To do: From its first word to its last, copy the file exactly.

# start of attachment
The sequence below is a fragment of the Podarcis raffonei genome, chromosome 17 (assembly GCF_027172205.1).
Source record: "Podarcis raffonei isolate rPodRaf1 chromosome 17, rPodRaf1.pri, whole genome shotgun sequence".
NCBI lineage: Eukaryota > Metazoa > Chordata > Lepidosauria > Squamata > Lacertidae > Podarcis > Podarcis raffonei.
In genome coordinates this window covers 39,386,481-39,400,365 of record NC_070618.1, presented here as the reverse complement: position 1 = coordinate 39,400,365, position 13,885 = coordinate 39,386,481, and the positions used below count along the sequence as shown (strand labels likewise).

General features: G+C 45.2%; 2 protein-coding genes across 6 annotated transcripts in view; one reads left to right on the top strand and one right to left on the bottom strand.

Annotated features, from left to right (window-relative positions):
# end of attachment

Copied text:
The sequence below is a fragment of the Podarcis raffonei genome, chromosome 17 (assembly GCF_027172205.1).
Source record: "Podarcis raffonei isolate rPodRaf1 chromosome 17, rPodRaf1.pri, whole genome shotgun sequence".
NCBI lineage: Eukaryota > Metazoa > Chordata > Lepidosauria > Squamata > Lacertidae > Podarcis > Podarcis raffonei.
In genome coordinates this window covers 39,386,481-39,400,365 of record NC_070618.1, presented here as the reverse complement: position 1 = coordinate 39,400,365, position 13,885 = coordinate 39,386,481, and the positions used below count along the sequence as shown (strand labels likewise).

General features: G+C 45.2%; 2 protein-coding genes across 6 annotated transcripts in view; one reads left to right on the top strand and one right to left on the bottom strand.

Annotated features, from left to right (window-relative positions):